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Leading the Resistance - How to achieve career resilience

Resilience, or the ability to bounce back from setbacks, is a central characteristic of business leadership and living full and challenging lives. We examine some of the key psychological and physiological processes behind understanding and improving resilience.

“Success consists of going from failure to failure without loss of enthusiasm.”

Winston Churchill

“I have not failed. I've just found 10,000 ways that won't work.”

Thomas A. Edison

“It’s impossible to live without failing at something, unless you live so cautiously that you might as well not have lived at all.”

JK Rowling

“We only progress through a series of regulated errors. Life is about producing failure. Every move is a partial failure to be corrected by the next one.”

David Brooks, “The Social Animal”, March 2011

Understanding resilience

Resilience is the capacity to ‘bend and bounce back’ when experiencing a significant challenge. There are lots of definitions around but essentially it’s about how fast and how well we recover from setbacks - adaptive capacity. It is a process rather than a trait, as human beings and animals we’ve evolved to heal ourselves. We each have our own personal barometers for stress levels and ways of measuring our resilience. It is very hard to tell how resilient anyone else is unless they’re tested to their limit. It’s not only self confidence, outward confidence can be disguising inner worries and anxieties. It’s more about optimism, emotional intelligence, adaptability and keeping one’s head when under pressure. Intuitively we know it is important, but why has it become sure a hot topic?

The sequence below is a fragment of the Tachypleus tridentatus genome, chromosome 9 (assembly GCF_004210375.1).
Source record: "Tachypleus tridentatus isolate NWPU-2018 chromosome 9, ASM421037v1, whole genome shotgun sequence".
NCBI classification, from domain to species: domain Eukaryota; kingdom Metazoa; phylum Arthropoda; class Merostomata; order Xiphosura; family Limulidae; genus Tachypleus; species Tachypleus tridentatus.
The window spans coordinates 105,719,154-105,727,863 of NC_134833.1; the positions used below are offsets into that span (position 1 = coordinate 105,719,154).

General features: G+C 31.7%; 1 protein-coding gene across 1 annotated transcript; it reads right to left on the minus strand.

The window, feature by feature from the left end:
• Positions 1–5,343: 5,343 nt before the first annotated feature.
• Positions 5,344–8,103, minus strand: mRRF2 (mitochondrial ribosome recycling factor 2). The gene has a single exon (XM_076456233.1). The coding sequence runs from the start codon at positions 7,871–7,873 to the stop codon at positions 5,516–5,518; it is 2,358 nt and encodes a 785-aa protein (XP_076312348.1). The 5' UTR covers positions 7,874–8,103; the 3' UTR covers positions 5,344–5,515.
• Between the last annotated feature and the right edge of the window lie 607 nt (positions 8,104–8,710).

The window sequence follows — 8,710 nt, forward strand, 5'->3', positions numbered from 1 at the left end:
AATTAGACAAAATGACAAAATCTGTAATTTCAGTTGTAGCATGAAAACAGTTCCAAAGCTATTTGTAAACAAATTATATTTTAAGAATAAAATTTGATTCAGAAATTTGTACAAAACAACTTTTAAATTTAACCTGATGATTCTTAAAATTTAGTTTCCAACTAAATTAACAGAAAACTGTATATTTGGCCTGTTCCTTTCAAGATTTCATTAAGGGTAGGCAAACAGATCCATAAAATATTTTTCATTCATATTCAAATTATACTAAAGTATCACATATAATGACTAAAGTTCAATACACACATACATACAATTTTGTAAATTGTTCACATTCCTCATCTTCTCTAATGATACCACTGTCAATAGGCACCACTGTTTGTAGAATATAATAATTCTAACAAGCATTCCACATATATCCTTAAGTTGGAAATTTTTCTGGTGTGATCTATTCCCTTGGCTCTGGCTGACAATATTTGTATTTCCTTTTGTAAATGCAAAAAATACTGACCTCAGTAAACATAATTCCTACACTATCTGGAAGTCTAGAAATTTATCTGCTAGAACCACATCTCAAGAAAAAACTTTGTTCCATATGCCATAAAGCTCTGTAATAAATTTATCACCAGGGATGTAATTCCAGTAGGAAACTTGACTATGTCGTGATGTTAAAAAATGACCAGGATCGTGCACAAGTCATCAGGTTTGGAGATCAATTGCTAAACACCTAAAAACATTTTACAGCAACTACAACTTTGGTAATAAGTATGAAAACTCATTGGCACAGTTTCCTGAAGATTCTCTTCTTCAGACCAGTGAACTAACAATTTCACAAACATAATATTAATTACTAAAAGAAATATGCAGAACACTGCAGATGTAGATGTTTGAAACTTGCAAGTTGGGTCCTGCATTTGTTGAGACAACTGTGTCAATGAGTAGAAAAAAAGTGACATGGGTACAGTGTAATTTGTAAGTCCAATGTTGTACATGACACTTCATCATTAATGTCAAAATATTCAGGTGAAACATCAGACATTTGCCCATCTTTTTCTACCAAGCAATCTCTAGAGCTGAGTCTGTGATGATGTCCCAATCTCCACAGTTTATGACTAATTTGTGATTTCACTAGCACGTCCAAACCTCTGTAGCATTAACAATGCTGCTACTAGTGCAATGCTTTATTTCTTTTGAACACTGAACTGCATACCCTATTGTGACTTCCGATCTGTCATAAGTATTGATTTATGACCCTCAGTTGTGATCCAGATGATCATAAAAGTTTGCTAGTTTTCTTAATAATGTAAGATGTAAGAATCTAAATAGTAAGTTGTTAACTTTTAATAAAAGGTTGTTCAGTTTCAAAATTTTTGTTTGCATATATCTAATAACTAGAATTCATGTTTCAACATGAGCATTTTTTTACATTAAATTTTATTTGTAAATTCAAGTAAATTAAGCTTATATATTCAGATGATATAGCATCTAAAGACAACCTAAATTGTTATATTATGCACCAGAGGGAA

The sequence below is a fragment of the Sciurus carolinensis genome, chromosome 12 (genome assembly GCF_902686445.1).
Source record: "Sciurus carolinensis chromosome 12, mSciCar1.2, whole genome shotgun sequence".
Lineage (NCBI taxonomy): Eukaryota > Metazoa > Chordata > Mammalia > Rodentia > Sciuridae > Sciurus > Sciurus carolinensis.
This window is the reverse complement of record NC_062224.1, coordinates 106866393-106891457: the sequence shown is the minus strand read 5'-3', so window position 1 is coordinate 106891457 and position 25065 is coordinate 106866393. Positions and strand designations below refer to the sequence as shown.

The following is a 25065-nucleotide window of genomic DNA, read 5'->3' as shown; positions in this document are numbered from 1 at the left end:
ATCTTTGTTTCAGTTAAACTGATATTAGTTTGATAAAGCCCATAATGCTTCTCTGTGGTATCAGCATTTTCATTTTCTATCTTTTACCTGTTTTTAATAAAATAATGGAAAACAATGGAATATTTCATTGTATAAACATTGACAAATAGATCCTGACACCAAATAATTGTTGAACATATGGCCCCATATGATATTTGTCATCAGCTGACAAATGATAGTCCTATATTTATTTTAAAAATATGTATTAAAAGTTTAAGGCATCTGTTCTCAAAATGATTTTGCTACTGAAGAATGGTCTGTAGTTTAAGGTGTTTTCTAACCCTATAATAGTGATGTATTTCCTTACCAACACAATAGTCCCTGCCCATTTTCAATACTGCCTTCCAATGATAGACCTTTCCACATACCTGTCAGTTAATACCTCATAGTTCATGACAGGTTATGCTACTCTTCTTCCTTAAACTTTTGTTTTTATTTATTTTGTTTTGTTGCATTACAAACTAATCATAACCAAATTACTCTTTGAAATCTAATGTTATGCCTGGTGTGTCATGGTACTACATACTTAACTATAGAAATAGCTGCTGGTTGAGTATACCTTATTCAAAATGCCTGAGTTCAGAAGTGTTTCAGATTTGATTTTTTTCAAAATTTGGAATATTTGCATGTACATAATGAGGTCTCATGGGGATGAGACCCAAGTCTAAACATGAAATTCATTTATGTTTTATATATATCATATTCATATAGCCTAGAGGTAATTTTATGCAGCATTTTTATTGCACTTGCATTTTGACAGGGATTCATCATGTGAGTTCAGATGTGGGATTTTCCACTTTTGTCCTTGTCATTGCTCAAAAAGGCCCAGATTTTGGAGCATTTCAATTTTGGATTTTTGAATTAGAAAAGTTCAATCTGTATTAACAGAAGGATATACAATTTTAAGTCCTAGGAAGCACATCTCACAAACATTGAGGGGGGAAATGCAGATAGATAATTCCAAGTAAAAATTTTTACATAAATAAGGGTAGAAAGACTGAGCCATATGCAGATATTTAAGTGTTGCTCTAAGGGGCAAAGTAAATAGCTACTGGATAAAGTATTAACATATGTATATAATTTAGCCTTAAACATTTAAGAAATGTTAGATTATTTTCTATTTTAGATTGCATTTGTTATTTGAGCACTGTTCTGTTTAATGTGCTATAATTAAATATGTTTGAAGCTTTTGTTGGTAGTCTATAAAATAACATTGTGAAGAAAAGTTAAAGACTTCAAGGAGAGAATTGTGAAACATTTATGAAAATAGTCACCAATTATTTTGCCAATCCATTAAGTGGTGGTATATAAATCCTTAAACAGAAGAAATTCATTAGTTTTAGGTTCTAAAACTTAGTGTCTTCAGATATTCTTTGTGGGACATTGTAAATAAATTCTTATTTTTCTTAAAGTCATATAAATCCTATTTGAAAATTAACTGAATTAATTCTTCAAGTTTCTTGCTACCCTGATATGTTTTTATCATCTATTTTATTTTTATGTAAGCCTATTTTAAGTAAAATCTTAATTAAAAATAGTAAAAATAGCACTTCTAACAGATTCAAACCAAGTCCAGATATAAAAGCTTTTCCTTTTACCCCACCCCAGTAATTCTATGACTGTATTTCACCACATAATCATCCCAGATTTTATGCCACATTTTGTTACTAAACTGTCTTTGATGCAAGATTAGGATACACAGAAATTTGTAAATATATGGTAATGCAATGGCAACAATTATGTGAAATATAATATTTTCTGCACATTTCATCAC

Under pressure

We all know the pace of change in organisations is accelerating and looks in no sign of slowing down. Coupled with this, we’re hearing about studies such as the one recently (June 2011) published by ForbesWoman and which found that 92% of working mothers felt overwhelmed by work, home and parenting responsibilities. Only about 15% of working parents now have a stay-at-home partner. The rise of the dual career couple is here to stay, adding to the pressure on work, family life and relationships. We all feel squeezed. At any time around 20% of the UK workforce reports being affected by stress, with 77% of these also reporting problems with relationships at home caused by stress at work.

Fight or flight

We respond to stress, biologically in the same way that we’ve evolved to protect ourselves from physical threat. That is by a fight/flight reaction. This literally switches our blood supply in the brain away from our frontal cortex (which helps us analyse situations and make decisions) and channels it towards the Amygdala, the most primitive part of our brain. This causes release of the highly corrosive cortisol, preparing us for the fight or flight response, neither of which is appropriate in most work situations. So we lose the very thing which we need for resilience and adaptive capacity, our ability to think and react appropriately. We know we are only born with two innate fears, that of falling and loud noises. So other fears, such as of failing, are learned and can therefore be unlearned. Martin Seligman (author of ‘Authentic Happiness’ and founding professor of the positive psychology movement) has been involved in helping US Army soldiers build their resilience through training. This training has not only reduced the incidence of PTSD it has also shortened the recovery time for those who do suffer from it; with some regaining mental well-being scores which are higher than pre-action levels. Warren Bennis said “I believe adaptive capacity or resilience is the single most important quality in a leader, or in anyone else for that matter, who hopes to lead a healthy, meaningful life.”

Learning the skills of career resilience

How we react under pressure, at work, is an important thing to learn about ourselves as early on in our careers as possible. Our unconscious reactions are closely watched (and assumptions made about what this means) by colleagues, team members and bosses. The more resilient we are, the more in control we’ll be in the face of challenges. Setbacks can make us leap to conclusions, lose perspective and catastrophise. For example, making an important mistake, feelings are quickly engaged (our friend the Amygdala, again) e.g. feeling unable to cope, a failure, or angry with someone else.